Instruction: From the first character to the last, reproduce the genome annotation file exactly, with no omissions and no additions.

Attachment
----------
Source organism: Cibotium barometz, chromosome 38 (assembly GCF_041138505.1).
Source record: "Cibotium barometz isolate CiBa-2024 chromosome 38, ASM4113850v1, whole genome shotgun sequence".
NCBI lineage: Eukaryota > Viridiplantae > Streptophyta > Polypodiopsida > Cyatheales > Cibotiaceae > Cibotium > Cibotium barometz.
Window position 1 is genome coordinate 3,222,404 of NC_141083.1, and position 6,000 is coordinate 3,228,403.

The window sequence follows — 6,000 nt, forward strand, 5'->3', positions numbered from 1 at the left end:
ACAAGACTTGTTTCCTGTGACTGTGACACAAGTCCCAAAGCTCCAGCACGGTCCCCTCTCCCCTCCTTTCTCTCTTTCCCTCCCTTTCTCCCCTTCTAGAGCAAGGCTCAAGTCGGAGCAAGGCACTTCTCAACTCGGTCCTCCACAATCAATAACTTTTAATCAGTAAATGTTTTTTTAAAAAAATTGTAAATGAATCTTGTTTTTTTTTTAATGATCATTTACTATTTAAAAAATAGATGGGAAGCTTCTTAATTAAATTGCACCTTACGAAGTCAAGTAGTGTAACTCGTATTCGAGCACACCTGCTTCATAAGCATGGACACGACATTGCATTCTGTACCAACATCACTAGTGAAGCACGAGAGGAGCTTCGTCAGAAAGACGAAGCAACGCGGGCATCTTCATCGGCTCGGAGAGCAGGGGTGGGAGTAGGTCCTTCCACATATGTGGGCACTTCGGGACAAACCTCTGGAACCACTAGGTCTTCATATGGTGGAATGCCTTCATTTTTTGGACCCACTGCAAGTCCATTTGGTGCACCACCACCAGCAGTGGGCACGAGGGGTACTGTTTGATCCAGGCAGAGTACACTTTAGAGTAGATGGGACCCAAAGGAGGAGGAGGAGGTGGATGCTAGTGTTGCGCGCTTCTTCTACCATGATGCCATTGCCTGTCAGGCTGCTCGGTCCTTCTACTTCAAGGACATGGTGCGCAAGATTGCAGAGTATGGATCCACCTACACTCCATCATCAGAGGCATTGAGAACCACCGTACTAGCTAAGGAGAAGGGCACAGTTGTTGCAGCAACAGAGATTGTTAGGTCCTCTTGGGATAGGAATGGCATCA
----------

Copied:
Source organism: Cibotium barometz, chromosome 38 (assembly GCF_041138505.1).
Source record: "Cibotium barometz isolate CiBa-2024 chromosome 38, ASM4113850v1, whole genome shotgun sequence".
NCBI lineage: Eukaryota > Viridiplantae > Streptophyta > Polypodiopsida > Cyatheales > Cibotiaceae > Cibotium > Cibotium barometz.
Window position 1 is genome coordinate 3,222,404 of NC_141083.1, and position 6,000 is coordinate 3,228,403.

The window sequence follows — 6,000 nt, forward strand, 5'->3', positions numbered from 1 at the left end:
ACAAGACTTGTTTCCTGTGACTGTGACACAAGTCCCAAAGCTCCAGCACGGTCCCCTCTCCCCTCCTTTCTCTCTTTCCCTCCCTTTCTCCCCTTCTAGAGCAAGGCTCAAGTCGGAGCAAGGCACTTCTCAACTCGGTCCTCCACAATCAATAACTTTTAATCAGTAAATGTTTTTTTAAAAAAATTGTAAATGAATCTTGTTTTTTTTTTAATGATCATTTACTATTTAAAAAATAGATGGGAAGCTTCTTAATTAAATTGCACCTTACGAAGTCAAGTAGTGTAACTCGTATTCGAGCACACCTGCTTCATAAGCATGGACACGACATTGCATTCTGTACCAACATCACTAGTGAAGCACGAGAGGAGCTTCGTCAGAAAGACGAAGCAACGCGGGCATCTTCATCGGCTCGGAGAGCAGGGGTGGGAGTAGGTCCTTCCACATATGTGGGCACTTCGGGACAAACCTCTGGAACCACTAGGTCTTCATATGGTGGAATGCCTTCATTTTTTGGACCCACTGCAAGTCCATTTGGTGCACCACCACCAGCAGTGGGCACGAGGGGTACTGTTTGATCCAGGCAGAGTACACTTTAGAGTAGATGGGACCCAAAGGAGGAGGAGGAGGTGGATGCTAGTGTTGCGCGCTTCTTCTACCATGATGCCATTGCCTGTCAGGCTGCTCGGTCCTTCTACTTCAAGGACATGGTGCGCAAGATTGCAGAGTATGGATCCACCTACACTCCATCATCAGAGGCATTGAGAACCACCGTACTAGCTAAGGAGAAGGGCACAGTTGTTGCAGCAACAGAGATTGTTAGGTCCTCTTGGGATAGGAATGGCATCA